Mask-covered faces, spaced-out desks and classrooms that “feel like a hospital.”
Temple University looks very different from the school Gabrielle Lyons attended the last three years.
Lyons, a senior English major, has three courses fully online and two with a hybrid schedule, meaning some sessions are held in person while some are online. The result is that she only needs to spend one day on campus each week.
“It’s kind of a weird mixture to figure out how to get work done in my room, and also do classes in my room, and not get tired of being in there,” Lyons said.
Temple reopened Main Campus for the fall semester under a hybrid model beginning this week, offering a mix of online classes and in-person learning. As a part of the university’s return plan, Temple is requiring students to wear face coverings in buildings and maintain six feet of physical distance from one another to mitigate the spread of COVID-19.
On the first day of classes, some students and faculty were happy and felt safe being back on campus, while others felt holding in-person classes was dangerous and protested it, The Temple News reported.
Mark Denys, the director of Student and Employee Health Services, wrote in an email to The Temple News he felt opening week “went well.”
The university’s mandatory move in-testing “went very smoothly” and there were fewer positive COVID-19 tests than anticipated during it, Denys wrote.
As of today, Temple has reported 58 active cases of COVID-19 among students.
The university required COVID-19 tests for all students moving into campus housing, as well as students and faculty living off-campus who had traveled from states with 90 or more cases per 100,000 residents reported in the past two weeks, The Temple News reported. These tests were provided free of charge and took place at the Aramark Student Training and Recreation Complex.
Student and Employee Health Services is recording testing it completes, as well as testing students and faculty self-report, on the university’s case dashboard, Denys wrote in an email to The Temple News.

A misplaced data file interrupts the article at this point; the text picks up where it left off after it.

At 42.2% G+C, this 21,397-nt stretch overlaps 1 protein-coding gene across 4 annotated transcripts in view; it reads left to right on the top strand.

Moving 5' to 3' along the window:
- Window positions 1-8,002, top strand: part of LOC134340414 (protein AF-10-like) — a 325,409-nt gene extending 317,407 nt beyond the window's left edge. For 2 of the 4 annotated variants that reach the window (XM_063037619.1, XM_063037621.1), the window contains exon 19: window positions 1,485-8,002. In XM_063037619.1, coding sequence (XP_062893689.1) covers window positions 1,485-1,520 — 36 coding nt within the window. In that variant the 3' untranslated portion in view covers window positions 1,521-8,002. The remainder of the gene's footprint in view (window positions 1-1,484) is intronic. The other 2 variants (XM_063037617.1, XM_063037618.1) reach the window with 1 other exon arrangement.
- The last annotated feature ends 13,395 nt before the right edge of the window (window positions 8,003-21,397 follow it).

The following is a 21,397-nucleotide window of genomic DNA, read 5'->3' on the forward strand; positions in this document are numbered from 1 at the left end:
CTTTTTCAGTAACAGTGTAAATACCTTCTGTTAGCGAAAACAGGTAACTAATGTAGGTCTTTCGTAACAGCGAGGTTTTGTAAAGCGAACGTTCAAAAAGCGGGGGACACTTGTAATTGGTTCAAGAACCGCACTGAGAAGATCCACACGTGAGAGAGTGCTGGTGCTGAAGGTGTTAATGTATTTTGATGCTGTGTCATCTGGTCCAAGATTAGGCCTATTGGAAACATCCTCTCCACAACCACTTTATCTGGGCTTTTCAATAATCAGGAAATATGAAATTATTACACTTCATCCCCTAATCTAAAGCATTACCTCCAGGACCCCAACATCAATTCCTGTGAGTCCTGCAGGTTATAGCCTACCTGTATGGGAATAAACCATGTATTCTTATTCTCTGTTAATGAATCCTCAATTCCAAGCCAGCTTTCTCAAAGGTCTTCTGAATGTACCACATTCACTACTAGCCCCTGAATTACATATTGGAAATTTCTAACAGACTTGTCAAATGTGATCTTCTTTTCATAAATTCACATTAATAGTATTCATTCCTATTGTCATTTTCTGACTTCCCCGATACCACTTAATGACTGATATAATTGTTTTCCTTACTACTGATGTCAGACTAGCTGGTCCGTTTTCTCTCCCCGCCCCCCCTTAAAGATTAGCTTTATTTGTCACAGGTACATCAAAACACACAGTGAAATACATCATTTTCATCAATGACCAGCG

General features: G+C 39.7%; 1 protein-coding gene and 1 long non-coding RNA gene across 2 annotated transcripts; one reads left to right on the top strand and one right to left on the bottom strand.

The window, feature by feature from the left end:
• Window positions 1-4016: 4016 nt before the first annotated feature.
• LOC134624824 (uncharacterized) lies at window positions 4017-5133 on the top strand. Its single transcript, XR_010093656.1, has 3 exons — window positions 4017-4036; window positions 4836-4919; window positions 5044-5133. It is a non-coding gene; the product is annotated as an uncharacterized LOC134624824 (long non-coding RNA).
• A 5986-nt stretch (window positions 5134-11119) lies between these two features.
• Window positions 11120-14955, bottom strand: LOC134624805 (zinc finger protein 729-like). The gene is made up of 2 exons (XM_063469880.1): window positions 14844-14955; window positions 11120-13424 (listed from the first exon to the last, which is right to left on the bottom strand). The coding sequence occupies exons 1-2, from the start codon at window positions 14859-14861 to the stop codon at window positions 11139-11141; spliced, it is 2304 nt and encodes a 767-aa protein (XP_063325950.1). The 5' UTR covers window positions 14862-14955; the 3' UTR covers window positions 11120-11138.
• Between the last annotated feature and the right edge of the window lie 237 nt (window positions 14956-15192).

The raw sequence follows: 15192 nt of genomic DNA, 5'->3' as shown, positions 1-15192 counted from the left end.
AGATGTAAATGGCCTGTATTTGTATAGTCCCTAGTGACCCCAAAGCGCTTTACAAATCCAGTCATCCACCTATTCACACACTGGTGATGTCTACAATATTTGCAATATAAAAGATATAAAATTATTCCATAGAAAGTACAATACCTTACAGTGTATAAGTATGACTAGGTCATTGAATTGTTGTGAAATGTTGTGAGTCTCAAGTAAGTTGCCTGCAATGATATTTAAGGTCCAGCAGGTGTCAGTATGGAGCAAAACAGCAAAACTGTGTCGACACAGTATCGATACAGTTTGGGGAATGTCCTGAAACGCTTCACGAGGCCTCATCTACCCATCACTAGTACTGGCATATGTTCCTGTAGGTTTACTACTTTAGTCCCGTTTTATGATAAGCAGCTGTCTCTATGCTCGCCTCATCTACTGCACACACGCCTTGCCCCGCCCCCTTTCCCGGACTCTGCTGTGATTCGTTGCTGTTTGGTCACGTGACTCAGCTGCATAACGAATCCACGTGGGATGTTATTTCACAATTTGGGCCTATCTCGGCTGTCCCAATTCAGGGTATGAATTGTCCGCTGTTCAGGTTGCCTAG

Sophomore music theory student Doug DeVincent said he is much more purposeful about leaving his apartment than in years past, as it has felt isolating to be at home all the time.
“I’m happy we can at least still walk around campus and socialize in some ways,” DeVincent said. “If I see people that I know on campus, I’m able to at least say ‘hi’ to them.”
The university reduced in-person capacity in classrooms from more than 15,600 available seats to roughly 3,300, The Temple News reported. The number of students attending in-person classes dropped from 27,000 last year to under 9,000 this year.
Miya Wagner, a junior communications major, said everyone wearing masks and staying physically distant is making her classes much less interactive than in previous years.
“I feel that I’m not really talking to anybody, we’re not really talking much in general, there’s not that many collaborative things going on,” Wagner said.
The university created separate entrance and exit points for classrooms and added 10 new classrooms in Paley Hall.
Faculty leading online courses can schedule virtual lectures and discussions or opt for an asynchronous approach with no set meeting times, according to an update on fall course schedules from the university.
“The hardest adjustment is really not the online teaching, it’s the fact that everybody has masks and that everyone is socially distanced,” said Kolson Schlosser, a geography and urban studies professor. “I think it’s making discussion harder in class.”
Professors must take attendance in synchronous classes to aid contract tracing, should a student or professor test positive for the virus. They cannot, however, count it towards students’ grades so students are not encouraged to attend class when they feel ill, according to a university press release.
Schlosser said he wouldn’t have penalized students for missing class regardless, but it is causing him concern that attendance in his classes will drop as the semester progresses.
“I was ambivalent before about whether I wanted to teach in person or teach online during a pandemic,” Schlosser said. “Now, like a lot of faculty, I really am starting to wish we had gone just entirely online.”
Bradley Gardener, a geography and urban studies professor, said he has been teaching online classes for the last three years whenever the opportunity to do so was presented.
“When we go online, we have to be very specific about what our expectations are, and I think it makes us all better teachers,” Gardener said. “Once we get these courses in working shape, and it’s clear what students are supposed to do, I think they’ll appreciate it, too.”
Temple’s reopening plan, which includes requests for students and faculty to quarantine for 14 days before returning to campus, required COVID-19 testing for on-campus and symptomatic groups and regular, voluntary testing of asymptomatic groups. The plan will be reevaluated in September based on changes in testing needs or to accommodate new technology, the university wrote in an information guide.
“I understand why everything is the way that it is, I just can’t wait until we’re somewhat normal,” Wagner said. “But what even is normal? What’s the next normal gonna be?”
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